“I’m the lady with the dead baby.
It’s okay, I’m allowed to be so blunt because it’s my truth. I am the lady whose baby died. One day my baby was living and the next day she died. That is what happened. It doesn’t offend me if you acknowledge this.
It offends me when you don’t.
You see, I know that my baby died. I will not forget this. So, when you whisper about it like it’s a secret that feels shameful. It makes me feel like you’re embarrassed for me. I’m not embarrassed about my baby and I’m not embarrassed that she died. I’m sad that she died. It’s different.
I am allowed to be sad that my baby died. Please stop trying to cheer me up. When you respond by trying to cheer me up, it feels dismissive. Being supportive does not mean making me happy, it means sticking around even when I’m not. When you honor my emotions, you honor my child.
When I say my daughter’s name and you not-so-subtly change the subject, you are not doing so to ‘protect me.’ You are avoiding the subject of my child because you are uncomfortable. If you were talking about your own loved one and I stopped meeting your gaze or frantically switched topics, you would be upset with me. Same.
My baby is not an awkward topic. She is a person. She is my daughter. I am not awkward about that, so why are you?
Please understand, I believe that when you do these things it is with the best intentions, but I need you to know that your intentions have a painful impact. So, while you get to stroll away with your good intentions, I am left with the hurtful impact you left behind.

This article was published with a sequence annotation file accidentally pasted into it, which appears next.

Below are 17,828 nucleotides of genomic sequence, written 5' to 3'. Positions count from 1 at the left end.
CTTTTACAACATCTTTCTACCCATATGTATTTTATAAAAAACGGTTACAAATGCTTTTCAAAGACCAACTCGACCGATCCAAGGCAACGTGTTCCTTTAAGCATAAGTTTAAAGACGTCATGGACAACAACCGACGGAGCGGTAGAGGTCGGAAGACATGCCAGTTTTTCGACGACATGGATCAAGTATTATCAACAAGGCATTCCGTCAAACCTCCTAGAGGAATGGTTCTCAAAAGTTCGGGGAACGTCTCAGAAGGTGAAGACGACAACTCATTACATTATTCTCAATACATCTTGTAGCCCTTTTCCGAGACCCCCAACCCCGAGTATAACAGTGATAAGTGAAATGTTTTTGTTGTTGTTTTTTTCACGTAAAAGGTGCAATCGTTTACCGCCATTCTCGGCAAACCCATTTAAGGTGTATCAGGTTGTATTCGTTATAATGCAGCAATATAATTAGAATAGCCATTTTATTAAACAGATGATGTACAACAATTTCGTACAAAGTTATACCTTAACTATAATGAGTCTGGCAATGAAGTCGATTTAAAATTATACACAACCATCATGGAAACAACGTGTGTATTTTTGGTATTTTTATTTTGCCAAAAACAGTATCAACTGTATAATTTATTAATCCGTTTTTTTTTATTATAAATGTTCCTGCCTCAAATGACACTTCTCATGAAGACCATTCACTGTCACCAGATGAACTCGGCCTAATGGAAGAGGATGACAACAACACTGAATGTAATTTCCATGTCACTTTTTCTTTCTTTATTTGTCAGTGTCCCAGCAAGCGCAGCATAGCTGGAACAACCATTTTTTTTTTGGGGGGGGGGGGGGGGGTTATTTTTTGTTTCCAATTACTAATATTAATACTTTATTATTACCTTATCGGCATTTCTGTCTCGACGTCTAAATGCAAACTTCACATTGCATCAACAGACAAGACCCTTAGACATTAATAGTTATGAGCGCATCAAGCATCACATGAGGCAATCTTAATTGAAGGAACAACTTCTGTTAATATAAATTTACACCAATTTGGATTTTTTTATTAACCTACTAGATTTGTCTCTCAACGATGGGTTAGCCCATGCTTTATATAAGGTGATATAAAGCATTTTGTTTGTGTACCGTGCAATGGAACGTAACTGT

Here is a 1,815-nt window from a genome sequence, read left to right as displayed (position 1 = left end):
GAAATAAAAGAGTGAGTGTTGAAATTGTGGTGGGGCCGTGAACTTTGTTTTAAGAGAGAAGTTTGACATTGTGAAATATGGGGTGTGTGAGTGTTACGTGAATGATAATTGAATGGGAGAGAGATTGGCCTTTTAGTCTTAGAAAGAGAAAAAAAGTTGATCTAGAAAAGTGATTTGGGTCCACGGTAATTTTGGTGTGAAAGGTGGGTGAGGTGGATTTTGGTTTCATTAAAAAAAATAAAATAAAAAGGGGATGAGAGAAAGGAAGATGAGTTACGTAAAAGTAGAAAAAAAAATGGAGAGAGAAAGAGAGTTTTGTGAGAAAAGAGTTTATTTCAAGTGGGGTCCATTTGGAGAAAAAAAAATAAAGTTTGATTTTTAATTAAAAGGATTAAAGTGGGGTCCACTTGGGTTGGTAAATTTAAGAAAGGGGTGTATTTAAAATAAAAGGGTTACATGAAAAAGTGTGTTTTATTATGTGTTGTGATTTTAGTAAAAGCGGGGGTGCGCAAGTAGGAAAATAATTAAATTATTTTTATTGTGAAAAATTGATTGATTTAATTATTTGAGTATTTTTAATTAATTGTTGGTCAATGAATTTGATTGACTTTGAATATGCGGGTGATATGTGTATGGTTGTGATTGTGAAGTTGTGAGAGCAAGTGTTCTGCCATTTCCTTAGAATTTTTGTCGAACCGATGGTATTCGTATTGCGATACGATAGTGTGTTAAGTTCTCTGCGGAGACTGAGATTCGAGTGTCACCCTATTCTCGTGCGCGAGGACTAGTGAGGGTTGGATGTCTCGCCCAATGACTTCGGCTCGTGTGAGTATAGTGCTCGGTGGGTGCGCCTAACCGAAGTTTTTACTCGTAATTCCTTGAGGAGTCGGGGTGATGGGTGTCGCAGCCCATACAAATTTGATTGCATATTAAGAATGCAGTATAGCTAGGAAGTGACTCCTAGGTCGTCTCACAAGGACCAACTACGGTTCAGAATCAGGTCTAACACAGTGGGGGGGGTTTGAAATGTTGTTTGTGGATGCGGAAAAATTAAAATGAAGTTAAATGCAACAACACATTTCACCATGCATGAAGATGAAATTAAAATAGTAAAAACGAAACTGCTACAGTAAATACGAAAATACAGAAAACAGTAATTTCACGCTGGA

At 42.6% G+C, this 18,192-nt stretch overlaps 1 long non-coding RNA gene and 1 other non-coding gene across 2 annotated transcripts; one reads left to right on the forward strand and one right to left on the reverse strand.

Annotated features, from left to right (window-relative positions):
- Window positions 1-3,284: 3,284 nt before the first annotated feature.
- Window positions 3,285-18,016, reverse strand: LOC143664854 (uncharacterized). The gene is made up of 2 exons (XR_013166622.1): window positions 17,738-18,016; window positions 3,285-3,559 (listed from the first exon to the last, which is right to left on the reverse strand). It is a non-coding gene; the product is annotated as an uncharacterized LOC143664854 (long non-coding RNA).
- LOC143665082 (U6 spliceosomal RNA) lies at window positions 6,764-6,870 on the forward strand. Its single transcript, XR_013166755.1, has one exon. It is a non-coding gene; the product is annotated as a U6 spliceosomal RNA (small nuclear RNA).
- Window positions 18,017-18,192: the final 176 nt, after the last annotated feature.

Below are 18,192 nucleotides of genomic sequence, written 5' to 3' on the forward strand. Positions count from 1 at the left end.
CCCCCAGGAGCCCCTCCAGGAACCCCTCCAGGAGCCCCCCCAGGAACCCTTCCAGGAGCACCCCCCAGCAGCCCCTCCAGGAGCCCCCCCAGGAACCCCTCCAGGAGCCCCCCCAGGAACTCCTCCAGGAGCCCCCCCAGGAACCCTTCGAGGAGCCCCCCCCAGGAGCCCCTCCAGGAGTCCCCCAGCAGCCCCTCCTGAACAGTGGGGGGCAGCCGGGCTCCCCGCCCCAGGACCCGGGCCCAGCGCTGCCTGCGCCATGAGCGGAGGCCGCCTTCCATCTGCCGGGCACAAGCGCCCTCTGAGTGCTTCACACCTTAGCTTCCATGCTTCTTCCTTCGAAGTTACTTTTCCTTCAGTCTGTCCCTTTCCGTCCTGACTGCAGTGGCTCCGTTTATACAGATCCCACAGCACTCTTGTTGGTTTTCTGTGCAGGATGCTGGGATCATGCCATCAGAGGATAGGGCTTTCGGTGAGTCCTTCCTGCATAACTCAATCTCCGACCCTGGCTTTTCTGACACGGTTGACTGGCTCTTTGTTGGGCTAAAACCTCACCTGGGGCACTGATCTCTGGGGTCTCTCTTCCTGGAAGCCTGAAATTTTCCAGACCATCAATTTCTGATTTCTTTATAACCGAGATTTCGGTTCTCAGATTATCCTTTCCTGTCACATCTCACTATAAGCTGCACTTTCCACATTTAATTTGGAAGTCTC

I may be the lady whose baby died but you can still talk to me like you did when I was the lady who was going to have a baby. You can still say her name and let me know that you care about her. You can still ask me how I’m doing and wait around to hear my answer.
Please don’t ignore my truth, especially when I am so strongly committed to sharing it. I have not made my baby’s death a secret, so I don’t need your help in hiding her. That’s where the struggle comes from. I have to keep talking about her and saying her name because she can’t. I can’t stop because then she will disappear.
I know you want to change what happened to me. But, you can’t. I will always be the lady whose baby died. I will always be the woman who is living without her child. I am okay talking about that. Are you?”
This story was submitted to Love What Matters by Rachel Whalen of An Unexpected Family Outing. The article originally appeared here. Submit your story here, and be sure to subscribe to our best love stories here.
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